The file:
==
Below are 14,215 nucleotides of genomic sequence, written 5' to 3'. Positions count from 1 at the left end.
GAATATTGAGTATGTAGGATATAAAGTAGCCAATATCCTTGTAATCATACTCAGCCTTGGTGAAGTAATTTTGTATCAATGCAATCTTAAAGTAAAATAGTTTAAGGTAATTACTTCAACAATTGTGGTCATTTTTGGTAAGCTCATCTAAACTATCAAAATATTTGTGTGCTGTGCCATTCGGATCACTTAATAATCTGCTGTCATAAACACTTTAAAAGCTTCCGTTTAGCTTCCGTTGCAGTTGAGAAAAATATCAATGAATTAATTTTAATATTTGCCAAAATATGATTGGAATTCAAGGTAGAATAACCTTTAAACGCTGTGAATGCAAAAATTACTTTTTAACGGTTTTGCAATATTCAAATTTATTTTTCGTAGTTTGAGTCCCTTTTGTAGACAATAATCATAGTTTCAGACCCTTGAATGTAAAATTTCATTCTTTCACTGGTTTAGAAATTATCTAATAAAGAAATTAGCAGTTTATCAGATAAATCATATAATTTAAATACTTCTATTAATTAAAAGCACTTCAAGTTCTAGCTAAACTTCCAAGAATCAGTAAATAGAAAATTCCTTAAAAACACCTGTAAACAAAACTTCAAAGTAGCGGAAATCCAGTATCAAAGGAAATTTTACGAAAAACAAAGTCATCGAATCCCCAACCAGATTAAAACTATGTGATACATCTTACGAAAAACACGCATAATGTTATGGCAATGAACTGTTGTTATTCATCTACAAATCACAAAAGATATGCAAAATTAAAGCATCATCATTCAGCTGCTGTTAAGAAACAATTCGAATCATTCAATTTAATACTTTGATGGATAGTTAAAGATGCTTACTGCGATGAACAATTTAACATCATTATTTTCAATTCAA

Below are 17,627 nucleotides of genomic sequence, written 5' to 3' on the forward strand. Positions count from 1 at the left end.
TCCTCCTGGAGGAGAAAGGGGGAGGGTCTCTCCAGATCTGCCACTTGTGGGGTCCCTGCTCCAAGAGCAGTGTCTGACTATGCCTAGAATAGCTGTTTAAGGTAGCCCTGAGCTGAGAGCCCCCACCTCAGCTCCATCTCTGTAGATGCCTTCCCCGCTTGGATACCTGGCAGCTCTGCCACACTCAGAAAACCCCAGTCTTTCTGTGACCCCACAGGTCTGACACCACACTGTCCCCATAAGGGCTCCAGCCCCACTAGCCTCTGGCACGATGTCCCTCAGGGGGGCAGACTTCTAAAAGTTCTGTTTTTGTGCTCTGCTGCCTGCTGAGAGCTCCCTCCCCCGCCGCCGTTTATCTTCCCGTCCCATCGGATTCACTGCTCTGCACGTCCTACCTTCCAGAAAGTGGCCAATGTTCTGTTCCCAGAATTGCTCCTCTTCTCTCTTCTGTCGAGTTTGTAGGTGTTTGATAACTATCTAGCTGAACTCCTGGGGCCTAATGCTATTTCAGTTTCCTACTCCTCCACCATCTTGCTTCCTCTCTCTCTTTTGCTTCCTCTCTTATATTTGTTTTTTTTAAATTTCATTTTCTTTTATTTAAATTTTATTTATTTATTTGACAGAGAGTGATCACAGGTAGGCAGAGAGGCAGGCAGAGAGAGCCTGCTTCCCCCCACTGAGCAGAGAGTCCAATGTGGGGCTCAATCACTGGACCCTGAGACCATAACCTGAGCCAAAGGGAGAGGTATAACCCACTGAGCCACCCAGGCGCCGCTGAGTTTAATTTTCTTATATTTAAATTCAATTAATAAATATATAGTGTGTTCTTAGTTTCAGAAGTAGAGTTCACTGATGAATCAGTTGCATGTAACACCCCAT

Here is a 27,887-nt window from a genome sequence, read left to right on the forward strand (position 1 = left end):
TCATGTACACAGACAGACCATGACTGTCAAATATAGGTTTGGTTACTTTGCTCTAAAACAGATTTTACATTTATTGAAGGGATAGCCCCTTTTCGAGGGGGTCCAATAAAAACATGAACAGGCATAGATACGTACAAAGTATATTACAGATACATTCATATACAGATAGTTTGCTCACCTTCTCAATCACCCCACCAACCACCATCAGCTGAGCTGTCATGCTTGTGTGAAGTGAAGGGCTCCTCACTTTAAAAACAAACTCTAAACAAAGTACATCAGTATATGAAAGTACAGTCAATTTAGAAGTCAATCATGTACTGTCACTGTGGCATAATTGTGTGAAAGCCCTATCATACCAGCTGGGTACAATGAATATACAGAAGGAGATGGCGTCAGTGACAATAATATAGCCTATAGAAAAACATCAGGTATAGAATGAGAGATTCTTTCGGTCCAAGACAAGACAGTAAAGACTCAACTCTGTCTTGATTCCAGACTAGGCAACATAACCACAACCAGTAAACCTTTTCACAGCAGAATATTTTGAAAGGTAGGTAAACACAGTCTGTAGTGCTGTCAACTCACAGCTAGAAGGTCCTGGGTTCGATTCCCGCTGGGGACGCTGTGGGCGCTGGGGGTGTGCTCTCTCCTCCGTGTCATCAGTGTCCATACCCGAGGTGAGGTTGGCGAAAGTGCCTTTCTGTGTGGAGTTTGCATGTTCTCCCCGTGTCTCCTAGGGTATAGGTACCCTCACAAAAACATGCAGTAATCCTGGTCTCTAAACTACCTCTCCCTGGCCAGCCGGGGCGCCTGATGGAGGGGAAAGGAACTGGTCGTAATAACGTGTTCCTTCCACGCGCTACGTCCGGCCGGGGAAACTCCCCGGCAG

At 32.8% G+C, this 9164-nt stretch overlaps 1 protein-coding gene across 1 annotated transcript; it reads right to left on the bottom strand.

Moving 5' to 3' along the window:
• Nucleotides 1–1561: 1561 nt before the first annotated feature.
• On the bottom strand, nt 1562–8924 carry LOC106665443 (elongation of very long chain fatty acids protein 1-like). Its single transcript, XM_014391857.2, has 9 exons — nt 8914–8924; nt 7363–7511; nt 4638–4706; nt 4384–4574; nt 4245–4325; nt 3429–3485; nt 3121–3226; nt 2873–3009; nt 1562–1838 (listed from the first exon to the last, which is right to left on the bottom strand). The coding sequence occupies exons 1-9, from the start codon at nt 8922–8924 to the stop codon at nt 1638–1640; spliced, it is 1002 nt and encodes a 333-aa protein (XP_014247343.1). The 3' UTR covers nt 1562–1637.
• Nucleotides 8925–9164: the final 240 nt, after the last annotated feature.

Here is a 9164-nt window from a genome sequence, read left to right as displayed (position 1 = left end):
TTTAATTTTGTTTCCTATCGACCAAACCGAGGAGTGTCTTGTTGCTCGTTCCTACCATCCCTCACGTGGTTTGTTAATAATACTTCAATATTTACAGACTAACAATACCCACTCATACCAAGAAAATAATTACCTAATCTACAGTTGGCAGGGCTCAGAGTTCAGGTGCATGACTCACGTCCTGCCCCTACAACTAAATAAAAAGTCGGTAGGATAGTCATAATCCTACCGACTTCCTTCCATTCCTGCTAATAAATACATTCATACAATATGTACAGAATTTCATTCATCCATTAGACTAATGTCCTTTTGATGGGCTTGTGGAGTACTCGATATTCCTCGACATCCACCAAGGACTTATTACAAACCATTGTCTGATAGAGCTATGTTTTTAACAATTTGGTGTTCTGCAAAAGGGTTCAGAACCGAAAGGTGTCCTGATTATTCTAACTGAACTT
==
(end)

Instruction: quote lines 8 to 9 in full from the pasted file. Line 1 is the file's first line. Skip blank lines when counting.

Moving 5' to 3' along the window:
• Nucleotides 1–1561: 1561 nt before the first annotated feature.